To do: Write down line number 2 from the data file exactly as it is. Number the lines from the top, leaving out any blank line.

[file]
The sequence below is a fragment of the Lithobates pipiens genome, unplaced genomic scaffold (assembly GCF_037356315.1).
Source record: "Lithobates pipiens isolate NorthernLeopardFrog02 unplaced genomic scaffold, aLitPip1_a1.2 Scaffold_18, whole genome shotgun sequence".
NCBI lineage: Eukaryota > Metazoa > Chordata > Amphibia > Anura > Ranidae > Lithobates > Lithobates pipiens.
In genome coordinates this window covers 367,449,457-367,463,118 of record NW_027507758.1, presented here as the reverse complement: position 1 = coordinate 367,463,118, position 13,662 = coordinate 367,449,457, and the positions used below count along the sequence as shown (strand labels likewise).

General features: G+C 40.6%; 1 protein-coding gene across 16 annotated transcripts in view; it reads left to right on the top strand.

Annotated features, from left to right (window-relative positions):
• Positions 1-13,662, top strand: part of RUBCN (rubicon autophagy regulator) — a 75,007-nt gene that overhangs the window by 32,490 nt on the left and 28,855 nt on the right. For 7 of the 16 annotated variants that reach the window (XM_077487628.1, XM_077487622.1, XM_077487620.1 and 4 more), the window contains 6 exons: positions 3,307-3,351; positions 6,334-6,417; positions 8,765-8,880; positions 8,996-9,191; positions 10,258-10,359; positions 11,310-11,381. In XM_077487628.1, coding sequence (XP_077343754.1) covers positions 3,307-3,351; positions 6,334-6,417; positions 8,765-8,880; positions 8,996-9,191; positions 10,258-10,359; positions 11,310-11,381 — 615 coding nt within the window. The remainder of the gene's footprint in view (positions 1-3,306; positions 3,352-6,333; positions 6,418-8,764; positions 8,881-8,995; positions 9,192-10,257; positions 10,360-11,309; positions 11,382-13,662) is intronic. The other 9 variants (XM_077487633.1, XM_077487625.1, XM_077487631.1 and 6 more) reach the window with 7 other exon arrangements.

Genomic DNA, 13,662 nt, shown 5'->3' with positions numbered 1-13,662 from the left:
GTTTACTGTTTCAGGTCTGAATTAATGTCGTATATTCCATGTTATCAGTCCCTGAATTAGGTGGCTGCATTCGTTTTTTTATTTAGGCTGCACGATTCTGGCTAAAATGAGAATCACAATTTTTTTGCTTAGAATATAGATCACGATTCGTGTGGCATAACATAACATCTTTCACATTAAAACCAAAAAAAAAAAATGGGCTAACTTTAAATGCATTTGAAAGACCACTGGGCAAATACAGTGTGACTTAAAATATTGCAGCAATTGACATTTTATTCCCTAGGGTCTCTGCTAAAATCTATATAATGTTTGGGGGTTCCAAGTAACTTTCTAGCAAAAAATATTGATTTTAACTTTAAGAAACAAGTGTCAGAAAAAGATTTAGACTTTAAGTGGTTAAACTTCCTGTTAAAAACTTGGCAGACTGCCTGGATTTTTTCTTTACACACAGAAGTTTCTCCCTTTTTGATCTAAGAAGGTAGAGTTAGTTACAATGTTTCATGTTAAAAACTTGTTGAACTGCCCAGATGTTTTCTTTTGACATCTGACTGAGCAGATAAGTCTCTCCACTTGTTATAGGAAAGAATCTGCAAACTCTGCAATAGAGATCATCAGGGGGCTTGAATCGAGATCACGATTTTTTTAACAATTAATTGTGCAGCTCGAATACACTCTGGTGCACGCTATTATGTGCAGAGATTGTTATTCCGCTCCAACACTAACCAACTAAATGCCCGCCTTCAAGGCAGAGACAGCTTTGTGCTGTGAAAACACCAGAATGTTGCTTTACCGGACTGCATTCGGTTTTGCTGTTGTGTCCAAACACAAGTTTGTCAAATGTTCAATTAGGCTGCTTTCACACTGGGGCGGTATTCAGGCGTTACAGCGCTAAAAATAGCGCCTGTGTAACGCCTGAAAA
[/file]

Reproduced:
Source record: "Lithobates pipiens isolate NorthernLeopardFrog02 unplaced genomic scaffold, aLitPip1_a1.2 Scaffold_18, whole genome shotgun sequence".